In the end, all healthcare is local

Former House Speaker Tip O'Neill (D-MA) famously coined the phrase, "all politics is local." What the legendary Boston politician meant was that, if an elected official is to succeed, he must be sure everything he does connects to the folks back home.

Former House Speaker Tip O'Neill (D-MA) famously coined the phrase, “all politics is local.” What the legendary Boston politician meant was that, if an elected official is to succeed, he must be sure everything he does connects to the folks back home.

One could make the same observation about healthcare and health policy. Despite what you've heard, everyone shares the same personal and local view of the healthcare delivery system: what will this mean to me? How will it impact my relationship with my doctor? Will it change anything at my local hospital? What is it going to cost me?

Legislators and regulators in Washington and state capitals are working today to implement healthcare reform, The Affordable Care Act. This means developing health insurance exchanges, designing the essential benefits package, and creating Accountable Care Organizations. Presumably, they are considering what all these changes will mean to healthcare delivery at the community level. My guess is that they have not yet begun to consider how to communicate these changes at the local level – a critical part of successfully creating lasting change.

In 2006, CMS began to administer Medicare Part D, the Medicare Drug Benefit. For seniors to access the benefit, each of them would be required to enroll in a plan. This meant that seniors needed to understand which plans were available in each state and region, which plans covered the drugs they were taking and how to sign-up. The process was so complicated it provided fodder for a famous Saturday Night Live parody. Yet, at the end of the initial benefit enrollment period, 85% of seniors had signed-up. Why? Research showed that most seniors found local help through their local Area Agency on Aging, a community health center, or local senior center to enroll them in the program.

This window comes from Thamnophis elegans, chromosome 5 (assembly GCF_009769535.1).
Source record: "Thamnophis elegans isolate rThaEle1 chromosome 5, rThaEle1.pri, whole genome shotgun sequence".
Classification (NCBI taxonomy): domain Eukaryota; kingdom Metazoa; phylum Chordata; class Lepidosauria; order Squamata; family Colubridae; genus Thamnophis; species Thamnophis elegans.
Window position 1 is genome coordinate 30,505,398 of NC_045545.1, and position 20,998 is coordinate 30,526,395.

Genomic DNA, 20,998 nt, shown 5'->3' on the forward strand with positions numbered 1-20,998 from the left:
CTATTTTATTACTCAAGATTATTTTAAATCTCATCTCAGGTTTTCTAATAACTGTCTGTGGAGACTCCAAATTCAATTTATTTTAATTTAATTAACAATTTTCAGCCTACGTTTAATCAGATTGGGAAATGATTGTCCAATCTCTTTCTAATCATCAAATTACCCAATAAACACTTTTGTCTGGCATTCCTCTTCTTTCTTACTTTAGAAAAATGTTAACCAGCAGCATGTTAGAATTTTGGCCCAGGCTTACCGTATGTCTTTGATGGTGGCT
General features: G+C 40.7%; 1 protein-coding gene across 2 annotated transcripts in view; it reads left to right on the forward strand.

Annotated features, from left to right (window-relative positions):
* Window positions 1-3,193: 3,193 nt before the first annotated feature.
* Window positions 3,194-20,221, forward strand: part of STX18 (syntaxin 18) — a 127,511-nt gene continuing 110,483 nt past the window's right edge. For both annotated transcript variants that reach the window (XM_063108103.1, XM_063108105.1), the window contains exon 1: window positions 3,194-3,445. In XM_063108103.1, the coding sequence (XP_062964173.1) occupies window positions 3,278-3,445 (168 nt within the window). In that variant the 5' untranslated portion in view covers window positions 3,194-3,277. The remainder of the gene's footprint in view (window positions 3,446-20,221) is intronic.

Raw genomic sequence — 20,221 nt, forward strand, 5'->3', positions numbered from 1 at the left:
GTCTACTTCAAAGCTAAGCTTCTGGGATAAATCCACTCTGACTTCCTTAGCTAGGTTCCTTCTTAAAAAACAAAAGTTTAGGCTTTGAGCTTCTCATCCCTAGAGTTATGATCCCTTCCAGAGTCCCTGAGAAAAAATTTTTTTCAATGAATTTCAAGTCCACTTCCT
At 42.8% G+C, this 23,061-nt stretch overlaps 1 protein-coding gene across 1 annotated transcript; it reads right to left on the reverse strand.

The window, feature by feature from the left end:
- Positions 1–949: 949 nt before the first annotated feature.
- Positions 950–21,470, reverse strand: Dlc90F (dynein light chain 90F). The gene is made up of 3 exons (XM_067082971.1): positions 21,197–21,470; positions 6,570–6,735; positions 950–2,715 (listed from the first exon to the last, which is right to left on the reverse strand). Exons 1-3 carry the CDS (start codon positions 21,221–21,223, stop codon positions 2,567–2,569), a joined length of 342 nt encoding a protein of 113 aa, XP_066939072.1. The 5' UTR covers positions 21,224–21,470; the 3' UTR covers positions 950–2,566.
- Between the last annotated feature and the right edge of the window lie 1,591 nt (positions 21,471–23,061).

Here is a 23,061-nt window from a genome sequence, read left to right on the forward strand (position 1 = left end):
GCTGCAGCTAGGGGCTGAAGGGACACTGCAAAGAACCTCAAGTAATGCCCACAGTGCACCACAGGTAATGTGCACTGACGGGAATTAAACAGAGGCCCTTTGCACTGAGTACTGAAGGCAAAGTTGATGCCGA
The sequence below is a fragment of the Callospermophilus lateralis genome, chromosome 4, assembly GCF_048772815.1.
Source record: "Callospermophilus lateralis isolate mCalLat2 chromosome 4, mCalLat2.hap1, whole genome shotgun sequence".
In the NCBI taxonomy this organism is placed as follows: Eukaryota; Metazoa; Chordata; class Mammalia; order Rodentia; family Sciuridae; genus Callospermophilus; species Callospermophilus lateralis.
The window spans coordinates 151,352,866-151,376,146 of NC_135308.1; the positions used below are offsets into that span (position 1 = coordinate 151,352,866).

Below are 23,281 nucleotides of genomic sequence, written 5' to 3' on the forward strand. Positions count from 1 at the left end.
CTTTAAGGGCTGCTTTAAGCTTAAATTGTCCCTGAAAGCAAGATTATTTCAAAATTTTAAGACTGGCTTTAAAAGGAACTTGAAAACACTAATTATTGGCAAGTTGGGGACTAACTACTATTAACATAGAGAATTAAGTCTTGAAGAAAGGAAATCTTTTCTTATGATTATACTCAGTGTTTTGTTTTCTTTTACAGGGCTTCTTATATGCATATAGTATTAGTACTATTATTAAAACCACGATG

Several years ago, we coined the word “communiology” at my company. Communiology means determining how a community operates, what links exist between organizations and institutions, the nature of specific community needs, who wields the greatest influence within the community, what communications networks already exist, what networks or channels need to be created, and what  messages will be most effective.

Passing healthcare reform was simple. Making it work will be hard. The Affordable Care Act contemplates massive changes in the healthcare delivery system, changes that will impact all who touch and are treated by that system. This administration – and its successors – would be wise to remember the lessons of Medicare Part D and consider ideas like “communiology” as an essential component of implementing healthcare reform.

Robert L. Chandler is principal of Chandler Chicco Companies and SVP of marketing and communications and head of inVentiv Health Communications Europe.

Have you registered with us yet?

Register now to enjoy more articles and free email bulletins

Register
Already registered?
Sign in

Would you like to post a comment?

Please Sign in or register.